On a barren stage. a dialogue takes place between a psychiatrist and four of his patients. while an eerie string quartet emphasises a sense of cold isolation as the characters gradually develop. ‘Two of them are murderers. one's a serial killer.‘ says Ashton. ‘One's a necrophile. and the fourth is a bit of a mystery: all we know is he has
62 THE LIST l--l ‘3 Nov 2001
a form of schizophrenia where instead of voices. he hears loud music.‘
The Ashton Group is keen to stress that the play is not intended to be a frank depiction of psychological disorder. but a blackly comedic insight into the human condition. wherein even the psychiatrist begins to see the insanity inside himself. ‘lt's not about mental health.‘ she says. ‘lt's about five men trying to discover who they are. A doctor trying to understand what's motivated these people. and finding that he can't. but he's starting to see it in himself and it scares him.‘
She adds: 'We did very little research into psychopathology. for example. although we've had people from the psychiatric profession admit they recognise an awful lot of it. All that really should tell us that psychopaths aren't that different from the rest of us.‘ (Olly Lassman)
Loony tunes: Schizophrenics hear music in Cold
FARCE BEDSIDE MANNERS King’s Theatre, Edinburgh, Mon
12—Sat 17 Nov.
It's not without a sense of irony that I break down laughing as the informal interview l'm conducting disintegrates into confusion. 'lt's a French farce if ever there was one.‘ Mr Tim Brooke- Taylor murmurs. returning after a brief absence in which he'd tried to locate the owner of a mobile phone which persisted in ringing as we chatted. ‘As I went out of one door. he came in thr0ugh the other.‘ It's life imitating art. Bedside Manners is set in a seedy hotel where the manager (Brooke- Taylor) juggles the lives of two separate c0uples. neither of whom must meet each other. for reasons which become obvious as the play goes on. Coincidentally. the ex-Goodie first experienced the farce genre in the company of John Cleese. creator of Faw/ty Towers. ‘We'd gone to see an old Ray Cooney play. and I expected to hate it.‘ he says. 'but l came out crying wrth laughter.‘ He plays down any comparison of Bedside Manners wrth Cleese's classic. however: ‘This is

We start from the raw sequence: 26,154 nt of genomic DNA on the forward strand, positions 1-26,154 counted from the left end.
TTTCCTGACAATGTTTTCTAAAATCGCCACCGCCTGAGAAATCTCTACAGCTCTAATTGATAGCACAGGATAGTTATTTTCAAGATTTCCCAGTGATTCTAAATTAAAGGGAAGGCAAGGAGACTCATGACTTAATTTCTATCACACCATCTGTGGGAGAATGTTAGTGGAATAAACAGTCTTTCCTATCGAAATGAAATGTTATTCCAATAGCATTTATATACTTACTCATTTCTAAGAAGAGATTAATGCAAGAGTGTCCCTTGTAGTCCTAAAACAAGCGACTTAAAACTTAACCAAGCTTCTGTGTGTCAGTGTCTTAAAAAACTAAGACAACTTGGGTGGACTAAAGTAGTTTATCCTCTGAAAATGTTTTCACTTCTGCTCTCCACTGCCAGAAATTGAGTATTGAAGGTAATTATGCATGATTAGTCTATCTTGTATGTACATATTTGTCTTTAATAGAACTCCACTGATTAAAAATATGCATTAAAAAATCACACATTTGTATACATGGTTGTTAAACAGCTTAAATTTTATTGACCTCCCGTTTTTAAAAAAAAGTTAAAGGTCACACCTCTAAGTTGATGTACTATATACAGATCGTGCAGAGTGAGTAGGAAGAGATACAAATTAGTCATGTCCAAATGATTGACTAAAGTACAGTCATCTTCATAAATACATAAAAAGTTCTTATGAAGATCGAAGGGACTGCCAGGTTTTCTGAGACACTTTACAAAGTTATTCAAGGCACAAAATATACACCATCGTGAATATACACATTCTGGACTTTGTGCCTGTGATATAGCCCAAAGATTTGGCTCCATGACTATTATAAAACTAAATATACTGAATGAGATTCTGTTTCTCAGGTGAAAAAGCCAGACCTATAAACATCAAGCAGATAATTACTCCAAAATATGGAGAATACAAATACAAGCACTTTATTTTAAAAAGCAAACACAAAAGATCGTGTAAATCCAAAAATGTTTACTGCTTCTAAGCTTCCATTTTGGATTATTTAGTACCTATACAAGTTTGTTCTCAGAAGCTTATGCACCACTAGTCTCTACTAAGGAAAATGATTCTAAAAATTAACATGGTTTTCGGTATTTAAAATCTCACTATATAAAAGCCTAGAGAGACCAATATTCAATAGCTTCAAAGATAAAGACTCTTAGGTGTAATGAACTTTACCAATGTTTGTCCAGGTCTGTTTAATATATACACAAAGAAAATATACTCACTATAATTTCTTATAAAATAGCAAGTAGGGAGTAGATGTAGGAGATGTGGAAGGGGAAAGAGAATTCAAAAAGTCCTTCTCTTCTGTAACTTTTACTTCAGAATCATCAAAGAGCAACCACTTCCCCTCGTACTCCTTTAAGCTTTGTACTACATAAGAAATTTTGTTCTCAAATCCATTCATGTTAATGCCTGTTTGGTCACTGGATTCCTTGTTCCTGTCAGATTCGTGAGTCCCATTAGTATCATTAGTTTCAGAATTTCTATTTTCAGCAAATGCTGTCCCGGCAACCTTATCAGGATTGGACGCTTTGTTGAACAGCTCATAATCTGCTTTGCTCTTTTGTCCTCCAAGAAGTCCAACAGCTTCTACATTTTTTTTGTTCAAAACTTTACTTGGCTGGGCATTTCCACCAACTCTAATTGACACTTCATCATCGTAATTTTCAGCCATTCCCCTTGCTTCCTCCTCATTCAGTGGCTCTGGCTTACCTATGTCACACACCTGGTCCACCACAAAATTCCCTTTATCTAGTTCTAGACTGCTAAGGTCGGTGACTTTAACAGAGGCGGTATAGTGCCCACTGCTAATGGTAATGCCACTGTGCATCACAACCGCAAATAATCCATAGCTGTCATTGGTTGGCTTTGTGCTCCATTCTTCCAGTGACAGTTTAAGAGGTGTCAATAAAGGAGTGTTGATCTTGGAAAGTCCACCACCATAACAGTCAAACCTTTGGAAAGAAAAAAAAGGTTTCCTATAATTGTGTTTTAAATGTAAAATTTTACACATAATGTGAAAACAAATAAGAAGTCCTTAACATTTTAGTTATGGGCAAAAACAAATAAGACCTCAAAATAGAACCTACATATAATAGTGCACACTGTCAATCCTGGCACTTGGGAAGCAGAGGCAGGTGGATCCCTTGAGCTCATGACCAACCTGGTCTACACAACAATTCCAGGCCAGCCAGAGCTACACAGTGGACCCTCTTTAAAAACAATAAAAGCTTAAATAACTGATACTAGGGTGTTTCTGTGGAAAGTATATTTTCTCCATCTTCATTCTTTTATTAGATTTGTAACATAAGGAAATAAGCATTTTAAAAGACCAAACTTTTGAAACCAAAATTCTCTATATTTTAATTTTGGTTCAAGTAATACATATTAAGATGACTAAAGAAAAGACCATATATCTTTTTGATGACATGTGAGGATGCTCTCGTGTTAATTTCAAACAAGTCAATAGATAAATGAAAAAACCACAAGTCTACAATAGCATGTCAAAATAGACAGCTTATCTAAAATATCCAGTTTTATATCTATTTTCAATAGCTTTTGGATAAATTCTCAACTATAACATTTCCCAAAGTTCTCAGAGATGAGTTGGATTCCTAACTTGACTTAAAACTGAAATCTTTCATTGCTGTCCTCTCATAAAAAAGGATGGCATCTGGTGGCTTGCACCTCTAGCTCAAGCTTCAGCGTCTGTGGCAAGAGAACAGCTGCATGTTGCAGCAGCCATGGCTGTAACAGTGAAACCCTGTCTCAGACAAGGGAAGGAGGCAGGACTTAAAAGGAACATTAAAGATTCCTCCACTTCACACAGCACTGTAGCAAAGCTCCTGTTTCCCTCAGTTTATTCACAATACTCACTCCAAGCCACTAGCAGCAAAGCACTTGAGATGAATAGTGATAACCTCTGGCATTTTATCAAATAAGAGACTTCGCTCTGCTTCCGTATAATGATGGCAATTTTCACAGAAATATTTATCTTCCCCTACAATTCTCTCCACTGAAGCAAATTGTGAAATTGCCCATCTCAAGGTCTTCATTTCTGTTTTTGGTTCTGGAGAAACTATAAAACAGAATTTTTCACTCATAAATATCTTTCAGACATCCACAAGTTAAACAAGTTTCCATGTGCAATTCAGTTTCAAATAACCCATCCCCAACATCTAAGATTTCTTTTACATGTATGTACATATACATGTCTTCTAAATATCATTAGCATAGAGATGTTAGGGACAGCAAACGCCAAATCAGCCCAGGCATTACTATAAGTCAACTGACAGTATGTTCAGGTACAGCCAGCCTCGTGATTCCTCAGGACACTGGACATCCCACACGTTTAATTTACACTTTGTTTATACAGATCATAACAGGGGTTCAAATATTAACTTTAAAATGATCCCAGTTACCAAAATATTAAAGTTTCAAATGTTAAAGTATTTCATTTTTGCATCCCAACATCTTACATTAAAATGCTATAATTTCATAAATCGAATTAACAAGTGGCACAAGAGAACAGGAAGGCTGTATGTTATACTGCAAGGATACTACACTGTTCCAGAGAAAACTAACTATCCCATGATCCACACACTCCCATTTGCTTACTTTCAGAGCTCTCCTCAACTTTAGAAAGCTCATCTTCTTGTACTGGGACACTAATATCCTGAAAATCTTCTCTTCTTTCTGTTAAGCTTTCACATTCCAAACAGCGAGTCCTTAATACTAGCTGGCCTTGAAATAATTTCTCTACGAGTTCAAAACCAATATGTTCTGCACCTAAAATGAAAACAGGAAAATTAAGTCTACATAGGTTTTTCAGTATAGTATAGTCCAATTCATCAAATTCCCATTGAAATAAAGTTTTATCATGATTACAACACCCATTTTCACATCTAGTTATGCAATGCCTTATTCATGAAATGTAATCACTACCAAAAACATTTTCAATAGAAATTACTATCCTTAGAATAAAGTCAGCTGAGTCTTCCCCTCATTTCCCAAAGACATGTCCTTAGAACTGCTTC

Goodie manners: Tim Brooke-Taylor
a play about couples. rather than running a hotel.‘
All farce is abOut communication. something we'll forever have trouble with. it seems. ‘Farce by email,' Brooke-Taylor predicts. ‘is the farce of the future.‘ (Gareth Davies)
East Kilbride Arts Centre, until Thu 1 Nov, then touring 0.0